I get very annoyed with people who try to tell me what I feel, what I believe, and what my lived experience has really been, as though I can’t possibly be the expert on those things. My annoyance started around age 11 or 12, when I started the process of separating from my parents and becoming my own person. I made the mistake of saying to my mother, “I feel X,” when X was not an approved emotion in that context. “No you don’t,” she replied angrily. So I learned to shut up about what I felt, what I believed etc., except when my ethics couldn’t tolerate not speaking up. For example, she told me that for a woman, enjoying sex is a sin. (She learned that from her own rigid Catholic upbringing.) I called BS, especially when there’s an entire book in the Bible celebrating straight sex. We had a serious argument about it. In her world, Bibles were for venerating and perhaps writing family information on the blank pages in the front and back. One didn’t actually read them.

    Now I take no prisoners when someone tries to tell me what I’m really feeling/what I really believe, though it doesn’t happen often.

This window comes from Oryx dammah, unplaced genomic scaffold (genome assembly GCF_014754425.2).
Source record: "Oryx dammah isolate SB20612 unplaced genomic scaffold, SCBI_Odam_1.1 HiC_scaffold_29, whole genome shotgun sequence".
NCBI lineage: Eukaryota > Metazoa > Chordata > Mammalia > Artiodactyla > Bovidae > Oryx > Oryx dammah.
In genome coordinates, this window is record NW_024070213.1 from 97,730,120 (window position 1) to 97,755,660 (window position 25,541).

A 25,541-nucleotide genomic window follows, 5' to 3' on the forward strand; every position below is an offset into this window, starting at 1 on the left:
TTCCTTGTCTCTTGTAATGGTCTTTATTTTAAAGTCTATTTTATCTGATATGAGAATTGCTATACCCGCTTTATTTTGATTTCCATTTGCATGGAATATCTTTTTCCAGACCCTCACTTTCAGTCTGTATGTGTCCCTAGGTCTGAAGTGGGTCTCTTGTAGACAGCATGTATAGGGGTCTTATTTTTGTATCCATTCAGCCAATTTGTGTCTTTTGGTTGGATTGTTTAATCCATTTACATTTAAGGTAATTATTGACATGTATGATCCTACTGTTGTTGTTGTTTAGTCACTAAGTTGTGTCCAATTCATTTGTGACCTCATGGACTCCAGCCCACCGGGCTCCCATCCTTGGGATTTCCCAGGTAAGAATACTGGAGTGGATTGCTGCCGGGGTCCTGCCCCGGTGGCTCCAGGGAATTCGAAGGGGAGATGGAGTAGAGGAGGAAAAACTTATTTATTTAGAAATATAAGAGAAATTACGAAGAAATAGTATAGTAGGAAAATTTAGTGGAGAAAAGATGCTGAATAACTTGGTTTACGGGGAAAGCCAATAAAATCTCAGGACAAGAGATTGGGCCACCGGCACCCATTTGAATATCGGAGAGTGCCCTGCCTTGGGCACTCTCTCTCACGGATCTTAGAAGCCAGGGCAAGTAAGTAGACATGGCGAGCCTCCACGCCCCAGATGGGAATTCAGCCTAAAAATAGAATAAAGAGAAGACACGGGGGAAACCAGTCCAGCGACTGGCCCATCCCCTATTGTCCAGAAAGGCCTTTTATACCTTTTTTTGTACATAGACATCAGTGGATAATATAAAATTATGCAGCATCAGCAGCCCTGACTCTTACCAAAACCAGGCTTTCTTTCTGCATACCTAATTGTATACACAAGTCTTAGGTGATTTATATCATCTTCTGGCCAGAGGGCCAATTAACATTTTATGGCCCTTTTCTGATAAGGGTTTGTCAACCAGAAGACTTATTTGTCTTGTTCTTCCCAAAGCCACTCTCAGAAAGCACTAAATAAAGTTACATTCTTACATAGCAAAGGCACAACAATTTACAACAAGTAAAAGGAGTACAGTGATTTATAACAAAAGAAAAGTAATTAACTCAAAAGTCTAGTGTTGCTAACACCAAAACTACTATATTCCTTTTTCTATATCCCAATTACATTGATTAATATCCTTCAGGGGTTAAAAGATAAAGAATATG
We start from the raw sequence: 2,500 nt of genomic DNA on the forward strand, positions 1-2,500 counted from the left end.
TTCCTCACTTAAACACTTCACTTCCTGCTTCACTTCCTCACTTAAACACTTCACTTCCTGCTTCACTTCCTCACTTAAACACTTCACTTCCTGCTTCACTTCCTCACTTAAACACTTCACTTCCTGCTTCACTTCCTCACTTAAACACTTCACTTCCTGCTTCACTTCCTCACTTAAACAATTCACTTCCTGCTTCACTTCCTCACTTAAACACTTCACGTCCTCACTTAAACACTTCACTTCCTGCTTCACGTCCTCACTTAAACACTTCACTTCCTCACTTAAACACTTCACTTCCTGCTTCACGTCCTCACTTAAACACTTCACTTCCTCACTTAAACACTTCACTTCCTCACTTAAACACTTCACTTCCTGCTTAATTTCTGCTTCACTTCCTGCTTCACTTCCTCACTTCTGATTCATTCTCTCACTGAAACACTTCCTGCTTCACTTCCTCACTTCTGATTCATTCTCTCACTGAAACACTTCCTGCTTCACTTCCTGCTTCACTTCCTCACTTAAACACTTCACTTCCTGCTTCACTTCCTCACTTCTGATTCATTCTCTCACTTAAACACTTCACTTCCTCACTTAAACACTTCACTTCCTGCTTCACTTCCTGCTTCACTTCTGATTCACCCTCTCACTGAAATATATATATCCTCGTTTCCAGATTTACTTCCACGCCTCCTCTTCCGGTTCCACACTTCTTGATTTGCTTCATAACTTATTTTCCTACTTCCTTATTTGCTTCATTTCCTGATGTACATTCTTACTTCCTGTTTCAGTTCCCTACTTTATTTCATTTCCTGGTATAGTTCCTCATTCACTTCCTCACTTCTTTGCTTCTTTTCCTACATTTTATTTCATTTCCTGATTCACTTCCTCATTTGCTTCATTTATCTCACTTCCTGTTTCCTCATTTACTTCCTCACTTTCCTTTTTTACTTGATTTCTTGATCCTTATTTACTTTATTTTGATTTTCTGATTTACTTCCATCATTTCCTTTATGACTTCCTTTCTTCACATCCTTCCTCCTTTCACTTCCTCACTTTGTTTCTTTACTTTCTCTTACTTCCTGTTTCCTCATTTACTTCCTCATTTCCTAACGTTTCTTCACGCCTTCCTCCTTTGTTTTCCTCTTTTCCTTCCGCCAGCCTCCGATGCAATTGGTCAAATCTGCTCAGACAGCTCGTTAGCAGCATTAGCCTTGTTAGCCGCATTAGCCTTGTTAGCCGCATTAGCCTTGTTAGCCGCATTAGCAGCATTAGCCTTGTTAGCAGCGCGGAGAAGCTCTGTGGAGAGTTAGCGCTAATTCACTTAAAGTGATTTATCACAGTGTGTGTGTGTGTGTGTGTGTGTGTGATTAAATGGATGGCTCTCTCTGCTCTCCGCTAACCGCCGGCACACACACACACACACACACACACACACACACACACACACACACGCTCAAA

Reply
  2. Brunetto Latini

    Ray Boltz is fortunate that there are Christians who find reasons to continue buying his music. I downloaded his gay album and liked it better than I ever liked his Christian music. Actually, I never liked his Christian music.

    Reply
  3. Brunetto Latini

    A thesis idea for the hypothetical, ethical doctoral candidate at BJU or Liberty U:

    “Sandi Patti, Michael English, and Donald Trump: How Christians and their Superstars Predicted Christians and their President”

    Alternate title: “Hand Me Another Hundred: Instead of Stones, Throw Money”

    Reply
  4. ObstacleChick

    It’s amazing how some Christians won’t accept what a person says about themselves. It’s arrogant, actually, for the once saved always saved Christian’s to tell us that we are still Christians even though we know we aren’t. It’s equally annoying to be told that we were never really True Christians because True Christians don’t walk away.